I don’t know Katherine Jenkins. I’ve never met Katherine Jenkins. I have no personal beef with her and I have no idea what she’s like.
These facts, these demonstrations of my personal disinterest (note the proper use of that word), and my own thirty years-plus of experience as a professional singer qualify me well I would think to give you my informed opinion that she is a pretty poor singer. Or to refine that a little: she’s a pretty, poor singer.
That’s alright. There are plenty about. I’m not about to claim that I on the other hand am a great singer, because my abilities are actually irrelevant. It’s my experience that is crucial here. I’m not writing about my singing, I’m writing about hers.
My field of experience is classical music and opera and I can tell you straight away that Katherine Jenkins is not very good at singing opera. This could be because I’m told she’s never actually sung an opera, and contrary to what you may think, we opera singers are all waiting for her to sing one to see how well she does in the exercise. On the evidence so far, “badly” would be the likely outcome. In a general audition for an opera house, she would be swiftly on her way out of the stage door and her agent would be in receipt of a tetchy email from the casting director.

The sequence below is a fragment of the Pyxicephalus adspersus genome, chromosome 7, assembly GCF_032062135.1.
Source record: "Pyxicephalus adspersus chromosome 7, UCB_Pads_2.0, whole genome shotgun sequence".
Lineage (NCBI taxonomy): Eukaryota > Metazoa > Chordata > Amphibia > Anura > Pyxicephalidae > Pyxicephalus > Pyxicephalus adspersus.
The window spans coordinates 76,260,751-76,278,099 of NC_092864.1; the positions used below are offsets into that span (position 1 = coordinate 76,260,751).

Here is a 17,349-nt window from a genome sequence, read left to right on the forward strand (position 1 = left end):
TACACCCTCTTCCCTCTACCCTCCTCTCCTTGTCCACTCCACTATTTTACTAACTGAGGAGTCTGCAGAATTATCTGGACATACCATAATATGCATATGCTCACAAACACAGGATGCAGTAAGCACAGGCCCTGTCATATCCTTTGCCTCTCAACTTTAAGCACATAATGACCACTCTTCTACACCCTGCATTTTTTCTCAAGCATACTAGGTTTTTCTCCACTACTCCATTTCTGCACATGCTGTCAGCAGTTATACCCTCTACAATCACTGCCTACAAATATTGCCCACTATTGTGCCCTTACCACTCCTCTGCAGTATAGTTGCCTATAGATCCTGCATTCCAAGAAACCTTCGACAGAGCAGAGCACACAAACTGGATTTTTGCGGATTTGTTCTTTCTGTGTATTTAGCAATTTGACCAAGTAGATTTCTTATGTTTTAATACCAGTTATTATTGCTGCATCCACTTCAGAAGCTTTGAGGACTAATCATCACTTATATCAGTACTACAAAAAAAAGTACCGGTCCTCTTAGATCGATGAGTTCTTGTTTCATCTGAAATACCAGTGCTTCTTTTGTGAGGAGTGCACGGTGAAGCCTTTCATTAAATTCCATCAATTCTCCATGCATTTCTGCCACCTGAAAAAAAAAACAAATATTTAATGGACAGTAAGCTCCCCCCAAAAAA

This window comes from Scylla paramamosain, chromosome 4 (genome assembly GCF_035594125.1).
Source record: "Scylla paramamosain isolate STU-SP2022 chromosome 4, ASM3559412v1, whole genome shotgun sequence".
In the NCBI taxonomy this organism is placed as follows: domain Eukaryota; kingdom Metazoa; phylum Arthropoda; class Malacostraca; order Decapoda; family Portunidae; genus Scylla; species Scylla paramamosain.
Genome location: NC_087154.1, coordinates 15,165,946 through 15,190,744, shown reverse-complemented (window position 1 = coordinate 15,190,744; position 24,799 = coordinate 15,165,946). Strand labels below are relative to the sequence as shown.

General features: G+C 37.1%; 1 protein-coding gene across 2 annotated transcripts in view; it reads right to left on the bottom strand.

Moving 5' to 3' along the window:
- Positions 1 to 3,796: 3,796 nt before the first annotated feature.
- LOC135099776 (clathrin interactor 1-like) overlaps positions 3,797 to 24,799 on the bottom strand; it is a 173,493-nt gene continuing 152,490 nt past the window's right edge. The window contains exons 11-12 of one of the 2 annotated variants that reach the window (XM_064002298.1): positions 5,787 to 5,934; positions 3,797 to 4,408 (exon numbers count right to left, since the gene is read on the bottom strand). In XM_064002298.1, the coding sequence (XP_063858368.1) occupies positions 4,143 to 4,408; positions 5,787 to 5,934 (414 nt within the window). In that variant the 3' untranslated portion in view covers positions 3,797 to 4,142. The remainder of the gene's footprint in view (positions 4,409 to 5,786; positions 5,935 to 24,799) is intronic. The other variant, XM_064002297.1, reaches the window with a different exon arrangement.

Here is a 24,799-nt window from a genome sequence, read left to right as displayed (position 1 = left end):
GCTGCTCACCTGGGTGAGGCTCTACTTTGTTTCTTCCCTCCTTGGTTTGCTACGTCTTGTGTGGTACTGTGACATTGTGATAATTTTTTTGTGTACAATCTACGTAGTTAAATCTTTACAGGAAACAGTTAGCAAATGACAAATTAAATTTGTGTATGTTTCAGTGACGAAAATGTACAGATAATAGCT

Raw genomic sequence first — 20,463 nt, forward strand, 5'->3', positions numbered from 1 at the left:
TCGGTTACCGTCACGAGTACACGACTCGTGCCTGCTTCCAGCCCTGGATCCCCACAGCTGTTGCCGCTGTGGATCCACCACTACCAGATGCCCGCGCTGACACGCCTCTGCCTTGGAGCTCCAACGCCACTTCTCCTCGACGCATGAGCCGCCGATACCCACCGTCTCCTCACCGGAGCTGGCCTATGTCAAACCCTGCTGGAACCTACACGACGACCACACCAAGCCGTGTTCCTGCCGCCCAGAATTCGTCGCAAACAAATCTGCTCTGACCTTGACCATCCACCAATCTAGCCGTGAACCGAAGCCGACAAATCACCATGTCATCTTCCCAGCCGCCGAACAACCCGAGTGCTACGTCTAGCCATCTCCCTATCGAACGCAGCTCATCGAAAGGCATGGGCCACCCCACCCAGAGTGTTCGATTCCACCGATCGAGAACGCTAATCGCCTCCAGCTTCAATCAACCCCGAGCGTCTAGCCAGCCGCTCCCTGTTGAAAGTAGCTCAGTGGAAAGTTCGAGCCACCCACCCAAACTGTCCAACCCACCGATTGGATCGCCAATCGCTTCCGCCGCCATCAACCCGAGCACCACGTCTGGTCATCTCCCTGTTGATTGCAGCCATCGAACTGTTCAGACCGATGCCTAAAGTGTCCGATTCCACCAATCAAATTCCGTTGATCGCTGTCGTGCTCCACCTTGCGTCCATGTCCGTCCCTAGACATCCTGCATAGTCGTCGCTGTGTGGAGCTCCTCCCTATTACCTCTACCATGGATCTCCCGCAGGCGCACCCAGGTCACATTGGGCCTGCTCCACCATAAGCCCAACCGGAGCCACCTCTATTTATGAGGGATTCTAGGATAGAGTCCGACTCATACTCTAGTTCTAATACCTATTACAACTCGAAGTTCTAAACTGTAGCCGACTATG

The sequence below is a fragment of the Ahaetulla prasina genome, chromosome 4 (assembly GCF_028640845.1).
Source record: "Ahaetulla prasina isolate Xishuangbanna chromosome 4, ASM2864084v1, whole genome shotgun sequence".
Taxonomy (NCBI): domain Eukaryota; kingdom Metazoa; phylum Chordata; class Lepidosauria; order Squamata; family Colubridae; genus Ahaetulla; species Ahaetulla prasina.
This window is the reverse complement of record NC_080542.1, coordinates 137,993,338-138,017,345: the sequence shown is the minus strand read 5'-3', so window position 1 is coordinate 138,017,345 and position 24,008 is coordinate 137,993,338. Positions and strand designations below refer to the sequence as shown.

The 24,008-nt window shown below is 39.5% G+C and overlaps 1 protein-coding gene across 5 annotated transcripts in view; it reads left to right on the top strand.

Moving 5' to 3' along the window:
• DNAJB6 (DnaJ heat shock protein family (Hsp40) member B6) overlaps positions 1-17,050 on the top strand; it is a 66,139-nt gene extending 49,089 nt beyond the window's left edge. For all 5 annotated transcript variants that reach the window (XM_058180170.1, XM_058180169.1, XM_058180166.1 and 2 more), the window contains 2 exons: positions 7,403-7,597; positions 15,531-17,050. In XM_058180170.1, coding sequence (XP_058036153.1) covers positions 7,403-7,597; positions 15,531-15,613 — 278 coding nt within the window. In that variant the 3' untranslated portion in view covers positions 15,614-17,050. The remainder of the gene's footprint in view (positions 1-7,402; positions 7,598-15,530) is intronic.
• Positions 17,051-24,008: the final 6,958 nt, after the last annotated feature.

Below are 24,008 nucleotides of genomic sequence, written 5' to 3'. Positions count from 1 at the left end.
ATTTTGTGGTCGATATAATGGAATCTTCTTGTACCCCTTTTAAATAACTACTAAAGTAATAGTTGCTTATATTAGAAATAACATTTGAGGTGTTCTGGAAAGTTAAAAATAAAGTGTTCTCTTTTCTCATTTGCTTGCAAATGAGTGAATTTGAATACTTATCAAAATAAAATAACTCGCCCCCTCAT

And yet Katherine Jenkins is terribly rich and famous. Do I envy her wealth? Not much. Do I envy her career? Not a bit of it. I wouldn’t do what she does for all the tea in China.
So, there we are, I think we’ve established that I’m not writing this with any sort of personal axe to grind. If I have a sense of outrage, and I do, it must be fuelled by something else. And in trying to pin down what that outrage is I’ve decided it must boil down to the way that Katherine Jenkins, Russell Watson, and all the others of the pop-opera ilk have taken a beautiful art form and turned it into a chintzy piece of crap, solely with the aim of making someone a lot of money.
Ah, there’s the rub. I said “making someone a lot of money”.